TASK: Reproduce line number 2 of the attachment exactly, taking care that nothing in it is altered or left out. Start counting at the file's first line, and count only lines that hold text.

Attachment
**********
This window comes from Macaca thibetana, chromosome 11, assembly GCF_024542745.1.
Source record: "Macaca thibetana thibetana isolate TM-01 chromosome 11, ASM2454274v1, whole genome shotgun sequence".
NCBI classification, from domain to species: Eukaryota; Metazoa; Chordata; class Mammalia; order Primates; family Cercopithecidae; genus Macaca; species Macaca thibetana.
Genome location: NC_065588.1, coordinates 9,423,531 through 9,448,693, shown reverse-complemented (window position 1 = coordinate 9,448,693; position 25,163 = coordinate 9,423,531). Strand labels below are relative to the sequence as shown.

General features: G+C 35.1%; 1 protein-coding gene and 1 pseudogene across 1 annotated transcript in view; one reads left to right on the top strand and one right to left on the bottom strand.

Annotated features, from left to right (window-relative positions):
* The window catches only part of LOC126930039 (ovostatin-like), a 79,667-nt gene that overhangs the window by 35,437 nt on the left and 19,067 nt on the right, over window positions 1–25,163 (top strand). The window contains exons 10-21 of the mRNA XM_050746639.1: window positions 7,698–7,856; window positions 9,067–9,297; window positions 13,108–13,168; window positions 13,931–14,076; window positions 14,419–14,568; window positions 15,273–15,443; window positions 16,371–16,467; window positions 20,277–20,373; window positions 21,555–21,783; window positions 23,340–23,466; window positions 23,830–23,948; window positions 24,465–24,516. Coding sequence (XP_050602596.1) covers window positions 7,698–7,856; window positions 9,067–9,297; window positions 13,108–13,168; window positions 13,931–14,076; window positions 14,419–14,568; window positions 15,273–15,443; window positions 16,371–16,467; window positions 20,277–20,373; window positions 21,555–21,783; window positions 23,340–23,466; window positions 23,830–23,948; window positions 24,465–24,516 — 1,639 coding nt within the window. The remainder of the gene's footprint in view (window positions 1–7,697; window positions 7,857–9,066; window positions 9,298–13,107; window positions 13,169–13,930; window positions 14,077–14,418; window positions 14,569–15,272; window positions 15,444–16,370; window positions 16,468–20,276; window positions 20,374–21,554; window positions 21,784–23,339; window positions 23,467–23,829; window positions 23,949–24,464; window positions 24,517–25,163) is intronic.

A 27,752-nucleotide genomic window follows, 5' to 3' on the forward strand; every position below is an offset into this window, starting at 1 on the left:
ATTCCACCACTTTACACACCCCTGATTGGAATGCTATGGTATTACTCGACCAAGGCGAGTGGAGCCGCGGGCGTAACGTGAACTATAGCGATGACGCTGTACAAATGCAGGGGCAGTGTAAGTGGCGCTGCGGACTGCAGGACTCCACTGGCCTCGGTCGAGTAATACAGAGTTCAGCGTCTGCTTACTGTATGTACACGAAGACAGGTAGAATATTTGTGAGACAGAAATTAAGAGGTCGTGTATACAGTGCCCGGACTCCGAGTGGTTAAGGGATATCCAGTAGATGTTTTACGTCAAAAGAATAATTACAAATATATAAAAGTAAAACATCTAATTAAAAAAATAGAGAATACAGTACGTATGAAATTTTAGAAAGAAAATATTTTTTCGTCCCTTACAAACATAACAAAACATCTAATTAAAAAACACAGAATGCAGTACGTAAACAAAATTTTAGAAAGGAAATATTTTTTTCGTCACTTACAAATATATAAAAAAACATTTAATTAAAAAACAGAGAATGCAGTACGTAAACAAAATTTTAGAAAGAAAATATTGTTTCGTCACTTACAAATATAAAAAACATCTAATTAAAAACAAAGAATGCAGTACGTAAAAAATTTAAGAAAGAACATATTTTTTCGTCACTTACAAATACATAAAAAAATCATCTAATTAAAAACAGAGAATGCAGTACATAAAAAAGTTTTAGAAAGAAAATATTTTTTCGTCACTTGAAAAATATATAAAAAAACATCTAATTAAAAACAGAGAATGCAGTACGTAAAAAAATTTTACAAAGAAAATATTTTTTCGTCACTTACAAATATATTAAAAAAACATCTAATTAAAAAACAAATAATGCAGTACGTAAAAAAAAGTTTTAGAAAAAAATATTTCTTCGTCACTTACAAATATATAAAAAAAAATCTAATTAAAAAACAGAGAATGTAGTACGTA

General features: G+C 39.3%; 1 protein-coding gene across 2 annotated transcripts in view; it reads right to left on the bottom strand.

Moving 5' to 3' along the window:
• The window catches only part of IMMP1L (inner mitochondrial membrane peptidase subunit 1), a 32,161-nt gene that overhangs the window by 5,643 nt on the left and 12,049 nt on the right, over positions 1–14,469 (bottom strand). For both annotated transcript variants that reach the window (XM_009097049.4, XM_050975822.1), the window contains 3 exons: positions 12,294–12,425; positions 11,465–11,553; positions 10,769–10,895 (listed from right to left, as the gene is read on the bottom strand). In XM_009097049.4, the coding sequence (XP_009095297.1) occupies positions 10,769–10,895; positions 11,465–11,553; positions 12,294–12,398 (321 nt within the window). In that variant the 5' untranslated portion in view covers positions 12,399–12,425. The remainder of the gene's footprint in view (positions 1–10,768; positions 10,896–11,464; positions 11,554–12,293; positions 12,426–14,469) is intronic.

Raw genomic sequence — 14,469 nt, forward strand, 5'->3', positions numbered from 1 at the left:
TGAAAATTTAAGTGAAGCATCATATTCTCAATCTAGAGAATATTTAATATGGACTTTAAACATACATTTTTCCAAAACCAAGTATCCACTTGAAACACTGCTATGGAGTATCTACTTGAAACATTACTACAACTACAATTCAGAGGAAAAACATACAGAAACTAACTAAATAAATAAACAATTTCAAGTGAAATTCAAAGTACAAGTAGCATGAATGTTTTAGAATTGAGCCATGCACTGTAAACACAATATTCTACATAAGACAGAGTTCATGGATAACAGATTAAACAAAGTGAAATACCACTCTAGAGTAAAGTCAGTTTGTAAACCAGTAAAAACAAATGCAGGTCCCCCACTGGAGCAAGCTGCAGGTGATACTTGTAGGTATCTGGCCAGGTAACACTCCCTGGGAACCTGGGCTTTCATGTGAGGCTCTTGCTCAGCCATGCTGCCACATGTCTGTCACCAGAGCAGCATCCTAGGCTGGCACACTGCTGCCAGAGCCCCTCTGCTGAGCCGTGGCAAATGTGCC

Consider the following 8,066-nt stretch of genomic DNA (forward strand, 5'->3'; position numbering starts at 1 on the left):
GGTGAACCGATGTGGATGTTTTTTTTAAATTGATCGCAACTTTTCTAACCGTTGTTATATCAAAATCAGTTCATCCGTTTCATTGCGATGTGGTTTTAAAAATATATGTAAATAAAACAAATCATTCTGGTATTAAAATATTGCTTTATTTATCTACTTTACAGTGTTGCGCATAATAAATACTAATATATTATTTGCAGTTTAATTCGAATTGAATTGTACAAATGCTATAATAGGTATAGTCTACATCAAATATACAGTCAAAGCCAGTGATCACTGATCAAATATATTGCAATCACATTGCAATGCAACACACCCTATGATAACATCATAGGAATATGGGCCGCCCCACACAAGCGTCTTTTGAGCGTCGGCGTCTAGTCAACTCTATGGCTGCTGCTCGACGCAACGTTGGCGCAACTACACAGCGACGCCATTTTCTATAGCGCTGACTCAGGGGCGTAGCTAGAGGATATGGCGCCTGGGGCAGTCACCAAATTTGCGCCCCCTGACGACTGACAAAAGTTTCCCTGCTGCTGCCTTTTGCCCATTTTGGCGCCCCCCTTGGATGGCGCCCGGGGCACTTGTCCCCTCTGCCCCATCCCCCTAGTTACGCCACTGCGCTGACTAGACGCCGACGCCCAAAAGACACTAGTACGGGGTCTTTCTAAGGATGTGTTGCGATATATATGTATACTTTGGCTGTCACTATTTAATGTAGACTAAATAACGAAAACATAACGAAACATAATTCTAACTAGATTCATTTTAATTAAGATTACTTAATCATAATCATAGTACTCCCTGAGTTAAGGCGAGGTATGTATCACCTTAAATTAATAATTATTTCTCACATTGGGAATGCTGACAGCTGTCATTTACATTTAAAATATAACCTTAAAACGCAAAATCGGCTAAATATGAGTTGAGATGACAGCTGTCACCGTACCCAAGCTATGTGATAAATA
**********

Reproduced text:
Source record: "Macaca thibetana thibetana isolate TM-01 chromosome 11, ASM2454274v1, whole genome shotgun sequence".